Magazine article The Spectator

Mid-Life Midsummer Madness

Magazine article The Spectator

Mid-Life Midsummer Madness

Article excerpt

ZIMMER MENby Marcus Berkmann Little, Brown, £16.99, pp. 212, ISBN 0316728381 . £14.99 (plus £2.25 p&p) 0870 800 4848

Many things lead to addiction and obsessiveness, even madness, but one of the most surprising, and lasting, is cricket.

You don't even have to be any good (I know); it can still take over too much of your life.

Marcus Berkmann, a writer (how he finds time to write anything during the summer is a puzzle) is no great shakes at the game. His account of his annual batting-average varies, but he never claims even to approach double-figures. At university he and other cricket failures founded a necessarily doomed team called, with student gallows-humour, the Captain Scott Invitation XI. Berkmann wrote a book about this team's misadventures called Rain Men. ('A very funny book about some very sad men, ' Ian Hislop. ) It seems that in the end they all grew to loathe each other so much - obsession plus competitiveness is near-lethal - that a breakaway team was formed later, called, with slightly more sophisticated gloom, the Rain Men. Of this team Berkmann was captain, therefore playing every match, and fixtures secretary, therefore on the telephone all winter and summer. Obsessive? No, crackers.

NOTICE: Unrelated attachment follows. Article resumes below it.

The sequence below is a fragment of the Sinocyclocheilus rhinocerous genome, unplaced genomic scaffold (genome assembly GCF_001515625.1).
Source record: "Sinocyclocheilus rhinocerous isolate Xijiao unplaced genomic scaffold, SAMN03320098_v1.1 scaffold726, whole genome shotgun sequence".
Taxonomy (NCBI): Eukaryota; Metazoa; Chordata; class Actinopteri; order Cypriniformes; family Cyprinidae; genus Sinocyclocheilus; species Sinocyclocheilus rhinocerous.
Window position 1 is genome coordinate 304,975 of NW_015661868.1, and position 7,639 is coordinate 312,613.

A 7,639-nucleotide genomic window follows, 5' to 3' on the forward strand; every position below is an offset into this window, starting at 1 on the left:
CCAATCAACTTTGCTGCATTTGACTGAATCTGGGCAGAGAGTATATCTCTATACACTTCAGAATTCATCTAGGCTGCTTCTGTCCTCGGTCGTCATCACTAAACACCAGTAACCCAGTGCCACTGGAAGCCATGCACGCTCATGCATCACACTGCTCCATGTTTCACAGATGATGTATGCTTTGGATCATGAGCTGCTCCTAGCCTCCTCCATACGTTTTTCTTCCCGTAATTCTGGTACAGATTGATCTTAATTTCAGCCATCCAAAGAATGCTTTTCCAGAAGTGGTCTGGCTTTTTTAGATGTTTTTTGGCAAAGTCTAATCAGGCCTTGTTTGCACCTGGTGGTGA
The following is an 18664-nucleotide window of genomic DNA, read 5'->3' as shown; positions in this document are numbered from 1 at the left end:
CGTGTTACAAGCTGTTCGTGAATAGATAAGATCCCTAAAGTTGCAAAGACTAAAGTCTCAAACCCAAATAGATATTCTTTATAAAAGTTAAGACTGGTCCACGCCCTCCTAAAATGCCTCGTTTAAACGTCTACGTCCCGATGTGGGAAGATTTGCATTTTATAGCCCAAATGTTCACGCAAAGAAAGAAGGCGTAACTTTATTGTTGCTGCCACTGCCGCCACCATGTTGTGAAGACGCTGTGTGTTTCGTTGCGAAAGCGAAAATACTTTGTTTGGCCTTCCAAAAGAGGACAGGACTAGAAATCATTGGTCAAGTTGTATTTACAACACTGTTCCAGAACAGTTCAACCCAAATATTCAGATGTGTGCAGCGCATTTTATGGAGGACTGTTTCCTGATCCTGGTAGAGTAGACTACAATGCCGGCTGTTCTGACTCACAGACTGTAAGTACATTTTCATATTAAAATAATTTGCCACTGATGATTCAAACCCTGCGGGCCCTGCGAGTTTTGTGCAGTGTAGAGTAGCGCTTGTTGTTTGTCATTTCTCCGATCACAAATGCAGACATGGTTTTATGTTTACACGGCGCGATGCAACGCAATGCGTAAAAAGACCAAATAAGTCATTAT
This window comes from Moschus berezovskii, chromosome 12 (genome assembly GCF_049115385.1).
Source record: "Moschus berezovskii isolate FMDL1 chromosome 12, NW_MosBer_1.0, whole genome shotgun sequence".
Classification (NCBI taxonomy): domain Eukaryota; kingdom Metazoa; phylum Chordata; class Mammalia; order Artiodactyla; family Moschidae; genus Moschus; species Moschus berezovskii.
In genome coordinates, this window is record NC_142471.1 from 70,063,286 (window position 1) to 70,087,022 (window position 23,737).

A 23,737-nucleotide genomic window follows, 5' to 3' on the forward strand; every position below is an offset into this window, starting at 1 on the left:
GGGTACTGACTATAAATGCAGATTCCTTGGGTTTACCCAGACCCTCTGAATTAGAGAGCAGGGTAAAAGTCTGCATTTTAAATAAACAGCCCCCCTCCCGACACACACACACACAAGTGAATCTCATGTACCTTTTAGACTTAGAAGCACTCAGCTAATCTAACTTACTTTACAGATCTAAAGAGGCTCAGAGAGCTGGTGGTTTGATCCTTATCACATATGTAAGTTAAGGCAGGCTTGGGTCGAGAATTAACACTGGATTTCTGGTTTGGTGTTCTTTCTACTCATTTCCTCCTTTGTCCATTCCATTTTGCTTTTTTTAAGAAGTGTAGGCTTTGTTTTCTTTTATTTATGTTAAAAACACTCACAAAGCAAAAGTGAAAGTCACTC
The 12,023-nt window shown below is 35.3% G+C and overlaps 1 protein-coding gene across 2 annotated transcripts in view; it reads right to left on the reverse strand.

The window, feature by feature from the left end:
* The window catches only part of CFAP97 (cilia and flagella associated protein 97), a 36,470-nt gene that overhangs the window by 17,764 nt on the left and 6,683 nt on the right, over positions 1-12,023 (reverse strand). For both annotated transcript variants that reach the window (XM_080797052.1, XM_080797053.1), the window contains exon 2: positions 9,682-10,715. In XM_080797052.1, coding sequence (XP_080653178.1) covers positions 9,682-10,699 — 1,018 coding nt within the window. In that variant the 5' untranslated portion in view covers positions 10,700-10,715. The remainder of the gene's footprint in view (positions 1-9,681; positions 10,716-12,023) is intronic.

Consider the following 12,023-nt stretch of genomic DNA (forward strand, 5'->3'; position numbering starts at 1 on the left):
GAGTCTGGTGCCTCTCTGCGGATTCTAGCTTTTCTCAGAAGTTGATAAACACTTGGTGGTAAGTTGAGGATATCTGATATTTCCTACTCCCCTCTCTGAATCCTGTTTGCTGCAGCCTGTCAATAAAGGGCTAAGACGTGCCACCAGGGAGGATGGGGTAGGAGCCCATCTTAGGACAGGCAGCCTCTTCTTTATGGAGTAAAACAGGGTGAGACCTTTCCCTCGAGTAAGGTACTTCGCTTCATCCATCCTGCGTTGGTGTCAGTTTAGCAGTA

Time passes, prowess declines, if indeed there ever was any prowess; hair recedes and girths expand, so now we have the title of this rueful book, because the addiction is undiminished by time or by obvious absurdity. Invited to take part in some far-flung game, a fellow mad philosopher e-mails: 'It would be so staggeringly pointless (especially if I get a duck) that it has to be worth doing. …

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